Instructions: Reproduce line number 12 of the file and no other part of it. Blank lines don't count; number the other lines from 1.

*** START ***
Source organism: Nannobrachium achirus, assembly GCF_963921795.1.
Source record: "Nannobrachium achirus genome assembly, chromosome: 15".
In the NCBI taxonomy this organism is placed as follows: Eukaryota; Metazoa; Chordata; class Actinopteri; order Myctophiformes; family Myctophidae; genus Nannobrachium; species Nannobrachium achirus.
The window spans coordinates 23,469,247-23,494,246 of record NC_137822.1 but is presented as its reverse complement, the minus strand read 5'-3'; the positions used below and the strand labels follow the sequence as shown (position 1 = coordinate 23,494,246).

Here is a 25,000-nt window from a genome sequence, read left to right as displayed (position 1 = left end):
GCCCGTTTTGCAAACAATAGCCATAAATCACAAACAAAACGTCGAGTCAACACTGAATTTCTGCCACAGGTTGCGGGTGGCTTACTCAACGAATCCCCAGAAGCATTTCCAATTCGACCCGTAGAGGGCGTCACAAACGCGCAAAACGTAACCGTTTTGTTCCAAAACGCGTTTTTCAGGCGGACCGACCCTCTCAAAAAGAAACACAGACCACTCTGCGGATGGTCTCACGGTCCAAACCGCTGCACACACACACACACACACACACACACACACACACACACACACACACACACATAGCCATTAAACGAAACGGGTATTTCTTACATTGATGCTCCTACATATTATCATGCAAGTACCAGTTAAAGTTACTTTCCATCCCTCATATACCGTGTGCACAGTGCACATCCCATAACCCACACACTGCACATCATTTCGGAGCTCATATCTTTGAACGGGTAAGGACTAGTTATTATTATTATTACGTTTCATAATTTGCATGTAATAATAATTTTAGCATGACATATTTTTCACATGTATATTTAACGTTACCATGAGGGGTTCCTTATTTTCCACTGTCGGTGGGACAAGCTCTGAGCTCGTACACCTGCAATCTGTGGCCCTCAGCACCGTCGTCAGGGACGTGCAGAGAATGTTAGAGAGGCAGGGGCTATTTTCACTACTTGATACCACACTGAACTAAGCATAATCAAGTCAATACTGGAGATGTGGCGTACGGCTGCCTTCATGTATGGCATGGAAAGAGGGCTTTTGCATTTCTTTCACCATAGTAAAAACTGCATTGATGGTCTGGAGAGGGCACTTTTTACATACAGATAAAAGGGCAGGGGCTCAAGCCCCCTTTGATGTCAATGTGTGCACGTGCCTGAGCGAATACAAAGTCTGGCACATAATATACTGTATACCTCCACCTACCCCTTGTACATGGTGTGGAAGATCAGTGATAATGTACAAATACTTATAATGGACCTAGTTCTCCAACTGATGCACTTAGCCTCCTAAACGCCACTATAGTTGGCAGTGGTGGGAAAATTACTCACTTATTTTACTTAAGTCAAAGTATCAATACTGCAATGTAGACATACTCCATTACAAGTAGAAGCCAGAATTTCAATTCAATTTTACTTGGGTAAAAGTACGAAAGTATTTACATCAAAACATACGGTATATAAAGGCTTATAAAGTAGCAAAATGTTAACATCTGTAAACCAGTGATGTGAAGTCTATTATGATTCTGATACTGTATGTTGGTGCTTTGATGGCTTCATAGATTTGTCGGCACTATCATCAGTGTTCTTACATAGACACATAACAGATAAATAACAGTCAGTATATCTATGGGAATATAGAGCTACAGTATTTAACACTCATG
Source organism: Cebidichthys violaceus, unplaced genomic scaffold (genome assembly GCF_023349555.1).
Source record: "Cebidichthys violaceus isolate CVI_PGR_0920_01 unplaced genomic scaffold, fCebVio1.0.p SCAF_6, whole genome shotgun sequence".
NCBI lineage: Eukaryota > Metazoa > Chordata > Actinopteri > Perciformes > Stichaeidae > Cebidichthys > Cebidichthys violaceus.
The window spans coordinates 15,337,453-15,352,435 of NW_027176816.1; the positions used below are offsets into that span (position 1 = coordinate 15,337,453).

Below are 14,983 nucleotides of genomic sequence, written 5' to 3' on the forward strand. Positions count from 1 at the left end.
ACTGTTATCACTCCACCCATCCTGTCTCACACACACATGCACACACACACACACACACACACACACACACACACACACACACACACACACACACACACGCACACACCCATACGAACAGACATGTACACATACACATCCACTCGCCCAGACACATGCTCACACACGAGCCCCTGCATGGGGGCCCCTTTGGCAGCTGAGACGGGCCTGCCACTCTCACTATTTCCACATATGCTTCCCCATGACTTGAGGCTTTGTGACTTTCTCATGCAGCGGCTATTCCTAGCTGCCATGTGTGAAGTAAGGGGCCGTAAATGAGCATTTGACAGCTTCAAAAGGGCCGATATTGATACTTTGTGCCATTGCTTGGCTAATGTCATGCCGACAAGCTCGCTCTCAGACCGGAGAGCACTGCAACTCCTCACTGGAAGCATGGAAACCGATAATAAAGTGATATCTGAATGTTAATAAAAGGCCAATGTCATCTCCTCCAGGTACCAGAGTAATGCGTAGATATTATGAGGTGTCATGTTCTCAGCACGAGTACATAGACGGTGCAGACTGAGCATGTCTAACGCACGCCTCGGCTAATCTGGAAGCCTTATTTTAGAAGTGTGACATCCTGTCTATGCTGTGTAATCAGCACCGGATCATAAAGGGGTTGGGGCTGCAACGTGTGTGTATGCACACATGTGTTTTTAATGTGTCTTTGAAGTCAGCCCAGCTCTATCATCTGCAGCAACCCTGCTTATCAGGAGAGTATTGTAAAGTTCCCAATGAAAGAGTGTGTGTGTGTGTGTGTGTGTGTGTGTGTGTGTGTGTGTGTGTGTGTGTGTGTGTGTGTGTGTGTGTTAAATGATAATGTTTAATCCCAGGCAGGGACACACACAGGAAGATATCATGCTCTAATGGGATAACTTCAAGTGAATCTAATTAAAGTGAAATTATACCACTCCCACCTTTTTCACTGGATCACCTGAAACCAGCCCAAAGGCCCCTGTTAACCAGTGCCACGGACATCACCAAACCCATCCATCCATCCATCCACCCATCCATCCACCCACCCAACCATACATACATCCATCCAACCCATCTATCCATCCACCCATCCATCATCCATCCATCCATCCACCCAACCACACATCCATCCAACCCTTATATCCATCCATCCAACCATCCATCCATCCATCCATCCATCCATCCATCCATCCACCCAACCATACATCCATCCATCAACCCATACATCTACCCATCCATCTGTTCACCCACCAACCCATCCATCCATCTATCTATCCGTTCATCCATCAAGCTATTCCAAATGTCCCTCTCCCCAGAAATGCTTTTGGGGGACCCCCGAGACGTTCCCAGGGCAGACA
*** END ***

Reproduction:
ACTGTTATCACTCCACCCATCCTGTCTCACACACACATGCACACACACACACACACACACACACACACACACACACACACACACACACACACACACACGCACACACCCATACGAACAGACATGTACACATACACATCCACTCGCCCAGACACATGCTCACACACGAGCCCCTGCATGGGGGCCCCTTTGGCAGCTGAGACGGGCCTGCCACTCTCACTATTTCCACATATGCTTCCCCATGACTTGAGGCTTTGTGACTTTCTCATGCAGCGGCTATTCCTAGCTGCCATGTGTGAAGTAAGGGGCCGTAAATGAGCATTTGACAGCTTCAAAAGGGCCGATATTGATACTTTGTGCCATTGCTTGGCTAATGTCATGCCGACAAGCTCGCTCTCAGACCGGAGAGCACTGCAACTCCTCACTGGAAGCATGGAAACCGATAATAAAGTGATATCTGAATGTTAATAAAAGGCCAATGTCATCTCCTCCAGGTACCAGAGTAATGCGTAGATATTATGAGGTGTCATGTTCTCAGCACGAGTACATAGACGGTGCAGACTGAGCATGTCTAACGCACGCCTCGGCTAATCTGGAAGCCTTATTTTAGAAGTGTGACATCCTGTCTATGCTGTGTAATCAGCACCGGATCATAAAGGGGTTGGGGCTGCAACGTGTGTGTATGCACACATGTGTTTTTAATGTGTCTTTGAAGTCAGCCCAGCTCTATCATCTGCAGCAACCCTGCTTATCAGGAGAGTATTGTAAAGTTCCCAATGAAAGAGTGTGTGTGTGTGTGTGTGTGTGTGTGTGTGTGTGTGTGTGTGTGTGTGTGTGTGTGTGTGTGTGTGTTAAATGATAATGTTTAATCCCAGGCAGGGACACACACAGGAAGATATCATGCTCTAATGGGATAACTTCAAGTGAATCTAATTAAAGTGAAATTATACCACTCCCACCTTTTTCACTGGATCACCTGAAACCAGCCCAAAGGCCCCTGTTAACCAGTGCCACGGACATCACCAAACCCATCCATCCATCCATCCACCCATCCATCCACCCACCCAACCATACATACATCCATCCAACCCATCTATCCATCCACCCATCCATCATCCATCCATCCATCCACCCAACCACACATCCATCCAACCCTTATATCCATCCATCCAACCATCCATCCATCCATCCATCCATCCATCCATCCATCCACCCAACCATACATCCATCCATCAACCCATACATCTACCCATCCATCTGTTCACCCACCAACCCATCCATCCATCTATCTATCCGTTCATCCATCAAGCTATTCCAAATGTCCCTCTCCCCAGAAATGCTTTTGGGGGACCCCCGAGACGTTCCCAGGGCAGACA